In the speeches on May 8th and 9th, one thing was expressed above all: there is currently no basis for a common future between the West and Russia
The commemoration of the end of the Second World War on May 8, 1945 and today, May 9 in the post-Soviet region, was marked this year by the war in Ukraine. Both Western politicians and Russian President Vladimir Putin have tried to reframe the meaning of commemoration according to their position on the war.
In this respect, Federal President Frank-Walter Steinmeier is right when he spoke of an “epoch break” in his speech at the federal congress of the German Trade Union Confederation on Sunday.
In his speech on Sunday evening, Chancellor Olaf Scholz (SPD) primarily emphasized Germany’s “historical responsibility” in supporting Ukraine in the war with Russia.
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“We learned a key lesson from our country’s catastrophic history between 1933 and 1945,” said Scholz in his speech, which was broadcast on radio and TV on May 8, 1945, on the 77th anniversary of the end of World War II in Europe.
One of the Chancellor’s central messages: “Never again war. Never again genocide. Never again tyranny.” In the current situation, this can only mean: “We defend justice and freedom – on the side of the attacked. We support Ukraine in the fight against the aggressor.”
Scholz’ summary: “We defend justice and freedom – on the side of the attacked. We support Ukraine in the fight against the aggressor.”
Doing your best to contribute to this today means “never again,” said the SPD chancellor, who indirectly justified the controversial arms deliveries in an ongoing and escalating war.
Therein, according to Scholz, lies the legacy of May 8th.
The three parties in the ruling coalition would continue to supply weapons to the Ukrainian army. This decision extends “always carefully considering (on) heavy equipment,” he added: “We will continue with that.”
Hopeless message from the Federal President
Telepolis documented the Chancellor’s entire speech, as well as the speech by Russian President Vladimir Putin this Monday as part of the traditional “Victory Day” military parade on Red Square.
A largely negative assessment of World War II commemoration also came from Federal President Frank-Walter Steinmeier. In view of the Russian attack on Ukraine, he spoke of an “epoch break” that would have a lasting effect on relations with Moscow.
Steinmeier, who gave up his SPD party membership when he took over the presidency but had held the position of foreign minister for the Social Democrats for a long time, recalls that May 8 was not just a day of remembrance and admonition for a long time.
For a long time, however, May 8 was also a day of hope. Those who survived the Second World War could have hoped that the European continent would learn from history that war was no longer a political tool. Anyone who lived through the Cold War knows about the hope associated with the Helsinki Final Act, back in 1975, when all European states, including the Soviet Union, committed themselves to the inviolability of borders and the renunciation of violence.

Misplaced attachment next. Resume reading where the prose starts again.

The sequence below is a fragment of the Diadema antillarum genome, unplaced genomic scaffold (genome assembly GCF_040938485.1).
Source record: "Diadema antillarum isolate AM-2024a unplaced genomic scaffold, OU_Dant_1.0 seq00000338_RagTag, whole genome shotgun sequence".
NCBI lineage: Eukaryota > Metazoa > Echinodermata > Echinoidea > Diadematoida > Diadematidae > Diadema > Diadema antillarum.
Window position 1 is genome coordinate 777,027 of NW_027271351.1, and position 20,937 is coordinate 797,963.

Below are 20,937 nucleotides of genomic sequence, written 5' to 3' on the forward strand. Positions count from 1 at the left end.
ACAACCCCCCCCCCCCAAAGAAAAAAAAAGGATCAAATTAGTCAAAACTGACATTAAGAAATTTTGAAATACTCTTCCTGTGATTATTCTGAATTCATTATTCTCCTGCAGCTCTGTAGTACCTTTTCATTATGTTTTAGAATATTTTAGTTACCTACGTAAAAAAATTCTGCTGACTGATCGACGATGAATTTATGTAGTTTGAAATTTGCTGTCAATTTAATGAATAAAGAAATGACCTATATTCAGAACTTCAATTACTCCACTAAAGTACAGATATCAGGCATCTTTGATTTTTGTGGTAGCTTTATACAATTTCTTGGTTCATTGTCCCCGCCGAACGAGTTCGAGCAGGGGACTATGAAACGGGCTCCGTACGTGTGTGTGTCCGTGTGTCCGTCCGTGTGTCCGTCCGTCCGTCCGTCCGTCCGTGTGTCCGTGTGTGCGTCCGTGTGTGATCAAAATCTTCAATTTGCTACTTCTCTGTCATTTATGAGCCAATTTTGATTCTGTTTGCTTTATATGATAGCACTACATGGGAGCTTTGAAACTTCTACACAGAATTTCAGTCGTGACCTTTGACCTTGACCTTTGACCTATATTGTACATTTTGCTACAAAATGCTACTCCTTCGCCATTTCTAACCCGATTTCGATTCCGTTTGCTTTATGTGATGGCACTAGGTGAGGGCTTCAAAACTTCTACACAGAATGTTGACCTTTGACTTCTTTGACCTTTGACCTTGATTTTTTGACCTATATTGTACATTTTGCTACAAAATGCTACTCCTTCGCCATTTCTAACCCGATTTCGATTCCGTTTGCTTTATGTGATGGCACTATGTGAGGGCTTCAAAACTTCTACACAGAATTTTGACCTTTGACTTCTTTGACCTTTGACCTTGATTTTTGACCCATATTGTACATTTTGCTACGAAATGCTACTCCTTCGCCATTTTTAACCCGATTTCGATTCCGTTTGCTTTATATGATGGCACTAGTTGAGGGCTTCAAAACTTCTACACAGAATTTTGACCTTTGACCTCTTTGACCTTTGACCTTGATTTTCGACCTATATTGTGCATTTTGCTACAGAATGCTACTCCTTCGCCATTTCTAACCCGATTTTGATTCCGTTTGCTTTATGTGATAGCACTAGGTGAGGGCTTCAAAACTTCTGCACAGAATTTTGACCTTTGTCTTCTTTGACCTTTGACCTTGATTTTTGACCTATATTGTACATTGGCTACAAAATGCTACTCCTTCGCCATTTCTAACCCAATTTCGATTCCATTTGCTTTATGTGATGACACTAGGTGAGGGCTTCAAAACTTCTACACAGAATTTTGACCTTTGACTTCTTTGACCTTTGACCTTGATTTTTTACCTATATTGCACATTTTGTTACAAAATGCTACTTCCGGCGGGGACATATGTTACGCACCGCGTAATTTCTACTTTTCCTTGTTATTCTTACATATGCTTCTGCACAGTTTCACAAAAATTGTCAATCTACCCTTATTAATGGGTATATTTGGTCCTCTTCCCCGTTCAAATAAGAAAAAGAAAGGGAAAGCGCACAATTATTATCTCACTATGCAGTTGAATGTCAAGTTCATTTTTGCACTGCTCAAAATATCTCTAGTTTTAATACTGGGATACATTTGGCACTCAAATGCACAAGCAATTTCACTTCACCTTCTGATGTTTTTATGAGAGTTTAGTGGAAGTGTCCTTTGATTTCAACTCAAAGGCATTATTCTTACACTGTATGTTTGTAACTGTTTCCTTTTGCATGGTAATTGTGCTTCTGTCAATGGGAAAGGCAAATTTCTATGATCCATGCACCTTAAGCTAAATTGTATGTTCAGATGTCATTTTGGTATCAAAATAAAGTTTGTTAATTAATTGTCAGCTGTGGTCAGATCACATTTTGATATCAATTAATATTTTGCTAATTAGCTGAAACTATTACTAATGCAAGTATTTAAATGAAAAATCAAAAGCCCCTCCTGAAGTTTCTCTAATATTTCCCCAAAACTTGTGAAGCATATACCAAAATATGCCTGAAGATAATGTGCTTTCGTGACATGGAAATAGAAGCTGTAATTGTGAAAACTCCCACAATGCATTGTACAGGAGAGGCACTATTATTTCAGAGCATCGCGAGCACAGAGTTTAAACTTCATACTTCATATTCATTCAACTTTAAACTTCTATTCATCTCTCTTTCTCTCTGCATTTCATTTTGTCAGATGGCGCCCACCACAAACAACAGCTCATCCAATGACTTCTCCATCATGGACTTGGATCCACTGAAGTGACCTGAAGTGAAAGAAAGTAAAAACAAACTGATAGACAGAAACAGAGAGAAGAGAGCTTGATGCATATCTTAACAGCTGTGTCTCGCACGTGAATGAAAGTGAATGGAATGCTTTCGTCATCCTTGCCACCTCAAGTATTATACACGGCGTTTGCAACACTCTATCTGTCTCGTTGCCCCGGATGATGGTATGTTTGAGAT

Generations of politicians have worked to ensure that “never again” also means “never again war in Europe”. Mikhail Gorbachev gave us a vision to take with us: the common European house.
But today, May 8th, the dream of a common European house has collapsed; a nightmare has taken its place. This May 8th is a day of war.
Federal President Frank-Walter Steinmeier
Klingbeil: Russia passage in the SPD program outdated
A statement by SPD chairman Lars Klingbeil, who announced a new Ostpolitik on the occasion of the two commemoration days, also seems significant in this context. In an interview with the daily newspaper world on Sunday he said:
We focused too much on Russia. In the future we will have to cooperate much more closely with the Eastern European countries.
Klingbeil expressly distanced himself from a sentence in the basic program of the SPD. So far it says:
The strategic partnership with Russia is indispensable for Germany and the European Union. The opening of Russia ensures peace and stability on our continent.
In view of the outbreak of war, this is no longer true, according to Klingbeil, who announced that the SPD’s International Commission would debate the SPD’s Ostpolitik.
After May 8th and 9th, it seems unclear how the West and Russia can find peaceful coexistence in the long term. In any case, Putin made it clear in his speech that he does not see himself to be responsible for the escalation and war.
Despite all the disagreements in international relations, Russia has “always advocated the creation of a system of equal and indivisible security, a system that is vital for the entire world community,” the Russian president said in his speech.
Last December, his government proposed concluding a collective security treaty. Russia called on the West to engage in a fair dialogue, to seek reasonable compromise solutions and to take each other’s interests into account. “Everything is in vain. The NATO countries didn’t want to hear us, which means that they actually had completely different plans. And we saw it,” Putin said.